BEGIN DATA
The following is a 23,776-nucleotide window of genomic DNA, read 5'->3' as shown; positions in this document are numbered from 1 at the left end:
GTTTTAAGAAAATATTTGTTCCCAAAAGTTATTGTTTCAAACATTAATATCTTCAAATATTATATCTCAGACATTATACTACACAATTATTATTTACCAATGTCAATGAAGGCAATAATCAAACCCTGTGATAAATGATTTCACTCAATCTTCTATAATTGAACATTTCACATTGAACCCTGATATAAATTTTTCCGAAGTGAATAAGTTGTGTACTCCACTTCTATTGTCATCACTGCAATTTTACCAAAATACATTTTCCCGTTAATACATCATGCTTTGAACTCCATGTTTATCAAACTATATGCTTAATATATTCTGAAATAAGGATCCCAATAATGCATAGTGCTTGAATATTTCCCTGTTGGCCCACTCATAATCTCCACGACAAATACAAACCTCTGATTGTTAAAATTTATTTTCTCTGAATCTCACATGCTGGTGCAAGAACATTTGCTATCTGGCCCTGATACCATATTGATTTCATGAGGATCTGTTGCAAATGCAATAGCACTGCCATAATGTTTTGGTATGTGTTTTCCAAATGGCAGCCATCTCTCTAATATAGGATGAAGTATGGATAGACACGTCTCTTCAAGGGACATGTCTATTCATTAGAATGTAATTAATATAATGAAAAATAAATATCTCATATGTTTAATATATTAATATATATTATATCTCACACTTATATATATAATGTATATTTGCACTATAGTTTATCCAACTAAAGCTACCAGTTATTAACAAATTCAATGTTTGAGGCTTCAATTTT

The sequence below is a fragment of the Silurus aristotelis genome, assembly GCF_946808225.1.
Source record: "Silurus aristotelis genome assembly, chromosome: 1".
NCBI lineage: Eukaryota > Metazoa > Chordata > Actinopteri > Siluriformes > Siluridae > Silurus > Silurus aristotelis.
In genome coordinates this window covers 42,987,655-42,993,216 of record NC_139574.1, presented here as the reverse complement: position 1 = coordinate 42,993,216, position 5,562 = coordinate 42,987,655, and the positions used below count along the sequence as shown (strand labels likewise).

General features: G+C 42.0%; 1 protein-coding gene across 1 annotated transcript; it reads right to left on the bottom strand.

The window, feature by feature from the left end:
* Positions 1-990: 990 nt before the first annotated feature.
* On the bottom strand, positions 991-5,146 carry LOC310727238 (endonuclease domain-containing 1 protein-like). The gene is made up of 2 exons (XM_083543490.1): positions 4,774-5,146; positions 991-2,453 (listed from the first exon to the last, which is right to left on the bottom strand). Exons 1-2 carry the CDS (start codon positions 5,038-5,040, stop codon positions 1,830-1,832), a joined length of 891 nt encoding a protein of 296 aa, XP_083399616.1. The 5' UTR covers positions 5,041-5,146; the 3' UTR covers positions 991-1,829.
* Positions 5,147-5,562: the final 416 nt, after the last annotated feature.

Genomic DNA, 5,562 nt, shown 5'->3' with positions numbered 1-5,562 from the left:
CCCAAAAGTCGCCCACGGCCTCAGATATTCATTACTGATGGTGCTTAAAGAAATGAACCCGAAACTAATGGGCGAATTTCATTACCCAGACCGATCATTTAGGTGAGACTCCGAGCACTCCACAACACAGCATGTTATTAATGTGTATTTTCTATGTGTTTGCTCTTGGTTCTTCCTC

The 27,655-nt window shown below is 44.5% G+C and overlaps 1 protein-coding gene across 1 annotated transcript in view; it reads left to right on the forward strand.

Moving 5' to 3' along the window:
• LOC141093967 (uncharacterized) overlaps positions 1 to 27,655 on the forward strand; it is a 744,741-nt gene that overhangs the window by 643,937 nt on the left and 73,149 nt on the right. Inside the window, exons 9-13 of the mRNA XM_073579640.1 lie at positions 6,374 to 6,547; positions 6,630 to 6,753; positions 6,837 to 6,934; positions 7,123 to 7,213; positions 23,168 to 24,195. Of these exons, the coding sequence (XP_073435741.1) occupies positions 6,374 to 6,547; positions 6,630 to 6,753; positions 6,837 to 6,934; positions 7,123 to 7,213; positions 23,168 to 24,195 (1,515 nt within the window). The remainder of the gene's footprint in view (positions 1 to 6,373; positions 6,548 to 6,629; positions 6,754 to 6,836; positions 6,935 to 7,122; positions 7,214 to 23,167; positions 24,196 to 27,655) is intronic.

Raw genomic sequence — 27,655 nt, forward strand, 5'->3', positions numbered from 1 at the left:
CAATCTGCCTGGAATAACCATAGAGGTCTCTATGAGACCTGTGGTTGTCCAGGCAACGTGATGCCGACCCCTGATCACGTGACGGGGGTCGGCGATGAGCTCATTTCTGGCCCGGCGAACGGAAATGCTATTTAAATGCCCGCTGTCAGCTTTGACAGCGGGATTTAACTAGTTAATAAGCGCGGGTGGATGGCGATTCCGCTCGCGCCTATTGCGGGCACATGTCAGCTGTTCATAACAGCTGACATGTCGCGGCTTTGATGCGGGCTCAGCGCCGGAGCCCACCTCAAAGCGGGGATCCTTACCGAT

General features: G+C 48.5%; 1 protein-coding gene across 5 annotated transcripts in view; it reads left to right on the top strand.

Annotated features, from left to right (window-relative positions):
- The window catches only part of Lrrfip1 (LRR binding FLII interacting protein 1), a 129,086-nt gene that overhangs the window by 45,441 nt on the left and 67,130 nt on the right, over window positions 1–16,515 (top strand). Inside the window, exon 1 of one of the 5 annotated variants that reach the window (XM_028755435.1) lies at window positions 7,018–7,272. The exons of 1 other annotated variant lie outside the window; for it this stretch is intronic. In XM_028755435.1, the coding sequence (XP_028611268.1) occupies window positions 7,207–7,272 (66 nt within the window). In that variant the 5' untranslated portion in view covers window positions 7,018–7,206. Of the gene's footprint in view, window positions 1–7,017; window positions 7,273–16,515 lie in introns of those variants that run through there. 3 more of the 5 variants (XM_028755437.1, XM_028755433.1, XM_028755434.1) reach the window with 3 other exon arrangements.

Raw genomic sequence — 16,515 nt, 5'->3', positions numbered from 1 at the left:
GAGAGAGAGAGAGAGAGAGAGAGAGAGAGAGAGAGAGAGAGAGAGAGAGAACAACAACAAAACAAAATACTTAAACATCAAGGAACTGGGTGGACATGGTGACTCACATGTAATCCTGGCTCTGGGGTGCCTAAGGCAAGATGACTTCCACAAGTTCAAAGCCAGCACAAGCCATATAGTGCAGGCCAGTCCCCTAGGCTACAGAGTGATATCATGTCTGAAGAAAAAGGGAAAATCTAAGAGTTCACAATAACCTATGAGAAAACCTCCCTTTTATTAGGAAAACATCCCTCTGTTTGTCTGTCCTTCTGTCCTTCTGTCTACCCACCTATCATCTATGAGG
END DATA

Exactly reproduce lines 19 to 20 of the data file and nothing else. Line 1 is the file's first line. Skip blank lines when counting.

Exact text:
General features: G+C 48.5%; 1 protein-coding gene across 5 annotated transcripts in view; it reads left to right on the top strand.

Annotated features, from left to right (window-relative positions):